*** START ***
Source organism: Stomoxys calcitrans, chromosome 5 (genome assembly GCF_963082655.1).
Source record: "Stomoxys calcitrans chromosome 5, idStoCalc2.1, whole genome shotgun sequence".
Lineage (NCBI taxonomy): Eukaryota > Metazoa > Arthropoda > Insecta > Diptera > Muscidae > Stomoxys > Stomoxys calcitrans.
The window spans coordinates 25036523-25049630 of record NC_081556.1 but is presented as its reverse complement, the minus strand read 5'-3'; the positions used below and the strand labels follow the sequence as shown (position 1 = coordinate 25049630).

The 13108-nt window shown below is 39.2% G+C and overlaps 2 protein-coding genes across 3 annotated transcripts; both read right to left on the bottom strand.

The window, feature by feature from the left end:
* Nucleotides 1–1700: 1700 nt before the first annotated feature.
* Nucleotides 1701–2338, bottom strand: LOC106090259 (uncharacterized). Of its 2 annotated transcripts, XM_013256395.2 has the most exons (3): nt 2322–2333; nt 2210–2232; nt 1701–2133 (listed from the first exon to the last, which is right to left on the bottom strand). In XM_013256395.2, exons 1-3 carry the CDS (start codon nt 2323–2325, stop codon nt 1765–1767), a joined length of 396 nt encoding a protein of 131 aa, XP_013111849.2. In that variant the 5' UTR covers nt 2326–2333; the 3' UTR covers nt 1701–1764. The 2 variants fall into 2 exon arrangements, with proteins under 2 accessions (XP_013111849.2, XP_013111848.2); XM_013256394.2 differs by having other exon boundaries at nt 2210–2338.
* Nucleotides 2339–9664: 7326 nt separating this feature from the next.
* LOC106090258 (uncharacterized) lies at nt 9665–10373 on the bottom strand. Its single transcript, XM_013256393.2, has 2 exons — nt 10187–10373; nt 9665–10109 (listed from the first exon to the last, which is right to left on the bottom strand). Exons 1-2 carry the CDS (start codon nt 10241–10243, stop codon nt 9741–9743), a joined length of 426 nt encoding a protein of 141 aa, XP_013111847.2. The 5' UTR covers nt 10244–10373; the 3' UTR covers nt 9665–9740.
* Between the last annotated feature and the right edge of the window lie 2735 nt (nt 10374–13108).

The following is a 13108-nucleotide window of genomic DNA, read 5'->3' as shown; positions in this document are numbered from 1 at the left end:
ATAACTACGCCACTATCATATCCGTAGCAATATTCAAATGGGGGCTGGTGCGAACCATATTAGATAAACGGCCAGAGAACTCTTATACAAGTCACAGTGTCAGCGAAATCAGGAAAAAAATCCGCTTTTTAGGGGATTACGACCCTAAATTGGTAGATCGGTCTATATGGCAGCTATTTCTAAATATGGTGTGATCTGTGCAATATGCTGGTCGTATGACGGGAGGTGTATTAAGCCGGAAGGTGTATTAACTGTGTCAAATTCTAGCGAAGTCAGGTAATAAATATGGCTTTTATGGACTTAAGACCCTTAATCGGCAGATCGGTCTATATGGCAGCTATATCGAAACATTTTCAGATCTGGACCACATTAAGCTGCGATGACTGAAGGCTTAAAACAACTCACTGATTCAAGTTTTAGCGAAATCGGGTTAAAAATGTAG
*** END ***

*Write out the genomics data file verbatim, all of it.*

Source organism: Stomoxys calcitrans, chromosome 5 (genome assembly GCF_963082655.1).
Source record: "Stomoxys calcitrans chromosome 5, idStoCalc2.1, whole genome shotgun sequence".
Lineage (NCBI taxonomy): Eukaryota > Metazoa > Arthropoda > Insecta > Diptera > Muscidae > Stomoxys > Stomoxys calcitrans.
The window spans coordinates 25036523-25049630 of record NC_081556.1 but is presented as its reverse complement, the minus strand read 5'-3'; the positions used below and the strand labels follow the sequence as shown (position 1 = coordinate 25049630).

The 13108-nt window shown below is 39.2% G+C and overlaps 2 protein-coding genes across 3 annotated transcripts; both read right to left on the bottom strand.

The window, feature by feature from the left end:
* Nucleotides 1–1700: 1700 nt before the first annotated feature.
* Nucleotides 1701–2338, bottom strand: LOC106090259 (uncharacterized). Of its 2 annotated transcripts, XM_013256395.2 has the most exons (3): nt 2322–2333; nt 2210–2232; nt 1701–2133 (listed from the first exon to the last, which is right to left on the bottom strand). In XM_013256395.2, exons 1-3 carry the CDS (start codon nt 2323–2325, stop codon nt 1765–1767), a joined length of 396 nt encoding a protein of 131 aa, XP_013111849.2. In that variant the 5' UTR covers nt 2326–2333; the 3' UTR covers nt 1701–1764. The 2 variants fall into 2 exon arrangements, with proteins under 2 accessions (XP_013111849.2, XP_013111848.2); XM_013256394.2 differs by having other exon boundaries at nt 2210–2338.
* Nucleotides 2339–9664: 7326 nt separating this feature from the next.
* LOC106090258 (uncharacterized) lies at nt 9665–10373 on the bottom strand. Its single transcript, XM_013256393.2, has 2 exons — nt 10187–10373; nt 9665–10109 (listed from the first exon to the last, which is right to left on the bottom strand). Exons 1-2 carry the CDS (start codon nt 10241–10243, stop codon nt 9741–9743), a joined length of 426 nt encoding a protein of 141 aa, XP_013111847.2. The 5' UTR covers nt 10244–10373; the 3' UTR covers nt 9665–9740.
* Between the last annotated feature and the right edge of the window lie 2735 nt (nt 10374–13108).

The following is a 13108-nucleotide window of genomic DNA, read 5'->3' as shown; positions in this document are numbered from 1 at the left end:
ATAACTACGCCACTATCATATCCGTAGCAATATTCAAATGGGGGCTGGTGCGAACCATATTAGATAAACGGCCAGAGAACTCTTATACAAGTCACAGTGTCAGCGAAATCAGGAAAAAAATCCGCTTTTTAGGGGATTACGACCCTAAATTGGTAGATCGGTCTATATGGCAGCTATTTCTAAATATGGTGTGATCTGTGCAATATGCTGGTCGTATGACGGGAGGTGTATTAAGCCGGAAGGTGTATTAACTGTGTCAAATTCTAGCGAAGTCAGGTAATAAATATGGCTTTTATGGACTTAAGACCCTTAATCGGCAGATCGGTCTATATGGCAGCTATATCGAAACATTTTCAGATCTGGACCACATTAAGCTGCGATGACTGAAGGCTTAAAACAACTCACTGATTCAAGTTTTAGCGAAATCGGGTTAAAAATGTAG